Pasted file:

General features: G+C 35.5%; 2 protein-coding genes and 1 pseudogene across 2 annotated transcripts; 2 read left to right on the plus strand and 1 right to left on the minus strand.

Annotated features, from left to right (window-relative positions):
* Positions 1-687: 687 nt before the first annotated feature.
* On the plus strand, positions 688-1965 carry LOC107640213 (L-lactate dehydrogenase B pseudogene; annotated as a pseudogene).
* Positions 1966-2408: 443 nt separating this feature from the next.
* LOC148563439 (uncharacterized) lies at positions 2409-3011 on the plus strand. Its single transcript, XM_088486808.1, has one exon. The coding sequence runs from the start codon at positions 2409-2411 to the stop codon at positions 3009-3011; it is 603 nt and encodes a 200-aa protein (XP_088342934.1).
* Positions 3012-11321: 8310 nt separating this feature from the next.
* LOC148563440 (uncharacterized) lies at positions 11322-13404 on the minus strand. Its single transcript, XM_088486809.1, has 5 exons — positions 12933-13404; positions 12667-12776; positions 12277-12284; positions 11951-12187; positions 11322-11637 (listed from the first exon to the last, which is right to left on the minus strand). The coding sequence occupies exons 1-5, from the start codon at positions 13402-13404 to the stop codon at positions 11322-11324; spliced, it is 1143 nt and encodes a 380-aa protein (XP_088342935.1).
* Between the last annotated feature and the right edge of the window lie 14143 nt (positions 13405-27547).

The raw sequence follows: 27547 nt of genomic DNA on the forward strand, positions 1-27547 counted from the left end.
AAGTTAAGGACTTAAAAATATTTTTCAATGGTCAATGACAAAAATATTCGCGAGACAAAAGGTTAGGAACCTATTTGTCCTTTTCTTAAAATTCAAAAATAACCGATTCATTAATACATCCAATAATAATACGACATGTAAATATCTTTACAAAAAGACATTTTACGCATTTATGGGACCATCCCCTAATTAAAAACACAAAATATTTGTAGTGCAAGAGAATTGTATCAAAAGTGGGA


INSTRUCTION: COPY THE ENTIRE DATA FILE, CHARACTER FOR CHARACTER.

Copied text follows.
General features: G+C 35.5%; 2 protein-coding genes and 1 pseudogene across 2 annotated transcripts; 2 read left to right on the plus strand and 1 right to left on the minus strand.

Annotated features, from left to right (window-relative positions):
* Positions 1-687: 687 nt before the first annotated feature.
* On the plus strand, positions 688-1965 carry LOC107640213 (L-lactate dehydrogenase B pseudogene; annotated as a pseudogene).
* Positions 1966-2408: 443 nt separating this feature from the next.
* LOC148563439 (uncharacterized) lies at positions 2409-3011 on the plus strand. Its single transcript, XM_088486808.1, has one exon. The coding sequence runs from the start codon at positions 2409-2411 to the stop codon at positions 3009-3011; it is 603 nt and encodes a 200-aa protein (XP_088342934.1).
* Positions 3012-11321: 8310 nt separating this feature from the next.
* LOC148563440 (uncharacterized) lies at positions 11322-13404 on the minus strand. Its single transcript, XM_088486809.1, has 5 exons — positions 12933-13404; positions 12667-12776; positions 12277-12284; positions 11951-12187; positions 11322-11637 (listed from the first exon to the last, which is right to left on the minus strand). The coding sequence occupies exons 1-5, from the start codon at positions 13402-13404 to the stop codon at positions 11322-11324; spliced, it is 1143 nt and encodes a 380-aa protein (XP_088342935.1).
* Between the last annotated feature and the right edge of the window lie 14143 nt (positions 13405-27547).

The raw sequence follows: 27547 nt of genomic DNA on the forward strand, positions 1-27547 counted from the left end.
AAGTTAAGGACTTAAAAATATTTTTCAATGGTCAATGACAAAAATATTCGCGAGACAAAAGGTTAGGAACCTATTTGTCCTTTTCTTAAAATTCAAAAATAACCGATTCATTAATACATCCAATAATAATACGACATGTAAATATCTTTACAAAAAGACATTTTACGCATTTATGGGACCATCCCCTAATTAAAAACACAAAATATTTGTAGTGCAAGAGAATTGTATCAAAAGTGGGA